McConnell pledges: ‘Justice will be delivered’

April 17, 2013

A parcel addressed to President Obama containing a suspicious substance was intercepted Tuesday by authorities at a remote White House mail screening facility, the Secret Service confirmed Wednesday.

The confirmation came an hour after Senate Minority Leader Mitch McConnell (R-Ky.) vowed in a floor speech that "justice will be delivered" when it comes to this week's Boston Marathon bombing and attempt to send a potentially-poisonous letter to a Senate office.

Sen. Mitch McConnell, (R-Ky.), speaks to reporters on Capitol Hill in Washington, D.C., Feb. 12, 2013. (Manuel Balce Ceneta -- Associated Press) Sen. Mitch McConnell, (R-Ky.) (Manuel Balce Ceneta -- Associated Press)

“We have faith that the men and women charged to protect the American people will find those responsible for the attack in Boston, and for the letter here," McConnell said.“The truth will eventually come out. And justice will be delivered.”


Calling the last few days "trying ones for our nation," the minority leader said the two events underscore the fact that the nation still faces a grave terrorist threat.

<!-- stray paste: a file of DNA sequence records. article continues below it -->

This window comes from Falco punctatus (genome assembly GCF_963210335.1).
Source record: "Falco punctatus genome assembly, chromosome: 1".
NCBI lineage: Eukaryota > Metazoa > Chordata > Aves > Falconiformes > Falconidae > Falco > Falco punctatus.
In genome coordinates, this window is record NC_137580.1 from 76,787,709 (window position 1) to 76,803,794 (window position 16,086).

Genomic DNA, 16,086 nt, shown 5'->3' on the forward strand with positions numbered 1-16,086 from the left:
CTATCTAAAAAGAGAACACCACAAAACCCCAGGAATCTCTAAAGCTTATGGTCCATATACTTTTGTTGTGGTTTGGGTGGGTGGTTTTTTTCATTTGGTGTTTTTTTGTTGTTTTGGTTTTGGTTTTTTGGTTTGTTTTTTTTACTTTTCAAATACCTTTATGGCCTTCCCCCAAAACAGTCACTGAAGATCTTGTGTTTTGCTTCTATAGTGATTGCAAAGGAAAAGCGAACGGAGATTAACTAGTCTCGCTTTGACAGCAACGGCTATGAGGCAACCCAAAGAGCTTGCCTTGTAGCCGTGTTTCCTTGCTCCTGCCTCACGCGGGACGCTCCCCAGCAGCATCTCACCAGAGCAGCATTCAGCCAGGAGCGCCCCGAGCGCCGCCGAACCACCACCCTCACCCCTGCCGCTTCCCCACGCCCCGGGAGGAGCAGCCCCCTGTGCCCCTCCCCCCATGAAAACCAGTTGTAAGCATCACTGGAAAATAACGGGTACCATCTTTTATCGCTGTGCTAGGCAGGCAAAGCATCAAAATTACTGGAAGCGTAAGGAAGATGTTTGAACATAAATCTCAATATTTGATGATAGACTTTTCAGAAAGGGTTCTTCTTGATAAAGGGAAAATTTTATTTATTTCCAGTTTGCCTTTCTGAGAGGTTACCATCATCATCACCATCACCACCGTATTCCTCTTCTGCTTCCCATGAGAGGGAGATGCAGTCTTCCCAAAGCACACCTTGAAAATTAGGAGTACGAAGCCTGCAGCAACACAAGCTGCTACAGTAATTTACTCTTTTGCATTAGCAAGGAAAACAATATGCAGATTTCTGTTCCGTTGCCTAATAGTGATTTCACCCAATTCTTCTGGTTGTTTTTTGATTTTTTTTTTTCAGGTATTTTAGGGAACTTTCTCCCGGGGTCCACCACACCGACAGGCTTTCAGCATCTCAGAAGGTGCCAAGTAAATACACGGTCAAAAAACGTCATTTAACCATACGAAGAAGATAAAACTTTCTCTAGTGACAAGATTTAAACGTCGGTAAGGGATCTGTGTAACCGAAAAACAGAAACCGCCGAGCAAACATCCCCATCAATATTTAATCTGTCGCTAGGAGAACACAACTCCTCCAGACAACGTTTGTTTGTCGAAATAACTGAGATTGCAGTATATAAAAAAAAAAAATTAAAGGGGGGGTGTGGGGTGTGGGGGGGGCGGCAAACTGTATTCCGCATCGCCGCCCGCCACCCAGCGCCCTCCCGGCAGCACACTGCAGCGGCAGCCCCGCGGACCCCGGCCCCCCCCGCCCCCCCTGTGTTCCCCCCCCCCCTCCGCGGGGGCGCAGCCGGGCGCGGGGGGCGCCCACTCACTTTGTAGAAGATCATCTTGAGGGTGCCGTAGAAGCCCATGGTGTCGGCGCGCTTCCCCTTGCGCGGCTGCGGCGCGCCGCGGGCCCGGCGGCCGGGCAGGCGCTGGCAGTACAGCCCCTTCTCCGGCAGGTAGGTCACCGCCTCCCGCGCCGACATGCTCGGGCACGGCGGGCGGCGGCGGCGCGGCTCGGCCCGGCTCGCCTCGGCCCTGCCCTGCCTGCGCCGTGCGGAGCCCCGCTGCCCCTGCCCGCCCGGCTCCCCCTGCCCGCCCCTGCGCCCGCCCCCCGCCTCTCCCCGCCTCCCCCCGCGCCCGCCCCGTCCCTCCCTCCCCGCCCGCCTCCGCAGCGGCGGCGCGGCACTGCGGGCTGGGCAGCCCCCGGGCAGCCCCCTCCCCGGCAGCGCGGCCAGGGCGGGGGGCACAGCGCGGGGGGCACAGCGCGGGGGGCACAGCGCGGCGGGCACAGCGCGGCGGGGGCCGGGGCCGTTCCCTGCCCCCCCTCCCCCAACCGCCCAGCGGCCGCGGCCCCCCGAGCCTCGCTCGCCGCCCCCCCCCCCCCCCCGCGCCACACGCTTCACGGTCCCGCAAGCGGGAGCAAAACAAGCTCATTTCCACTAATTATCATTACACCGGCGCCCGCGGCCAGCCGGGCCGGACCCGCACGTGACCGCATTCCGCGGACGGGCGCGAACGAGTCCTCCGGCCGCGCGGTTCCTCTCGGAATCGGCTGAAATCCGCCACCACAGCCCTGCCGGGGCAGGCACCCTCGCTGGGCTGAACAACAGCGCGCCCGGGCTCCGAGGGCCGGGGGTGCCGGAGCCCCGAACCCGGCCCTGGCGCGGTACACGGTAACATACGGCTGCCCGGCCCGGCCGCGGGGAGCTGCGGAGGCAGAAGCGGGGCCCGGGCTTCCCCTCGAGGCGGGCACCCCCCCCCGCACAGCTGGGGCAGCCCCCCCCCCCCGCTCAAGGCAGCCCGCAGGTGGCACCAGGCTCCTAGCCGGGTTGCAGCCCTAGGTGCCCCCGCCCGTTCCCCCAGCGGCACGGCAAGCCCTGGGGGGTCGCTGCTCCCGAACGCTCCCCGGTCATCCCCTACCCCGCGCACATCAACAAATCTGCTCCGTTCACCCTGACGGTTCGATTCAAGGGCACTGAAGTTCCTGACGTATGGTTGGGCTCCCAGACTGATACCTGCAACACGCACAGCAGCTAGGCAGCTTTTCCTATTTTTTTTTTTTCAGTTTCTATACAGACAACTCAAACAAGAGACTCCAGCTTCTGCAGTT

“Monday’s attack in Boston reminded us that terrorism can still strike anywhere, at any time," he said. “And as yesterday’s news of an attempt to send ricin to the Capitol reminds us, it’s important as ever to take the steps necessary to protect Americans from those who would do us harm."

In the case of the letter addressed to Sen. Roger Wicker's (R-Miss.) office laced with ricin, McConnell noted, authorities were able to foil the plot because of precautions they had adopted in the wake of the anthrax attacks launched after the Sept. 11, 2001 terrorist strikes on the World Trade Center and Pentagon.

“And this morning, I’d like to recognize the postal and law enforcement officials for their excellent work in detecting and preventing this threat before it reached the Capitol," McConnell said. "“They proved that the proactive measures we put in place work."




Juliet Eilperin is The Washington Post's White House bureau chief, covering domestic and foreign policy as well as the culture of 1600 Pennsylvania Avenue. She is the author of two books—one on sharks, and another on Congress, not to be confused with each other—and has worked for the Post since 1998.
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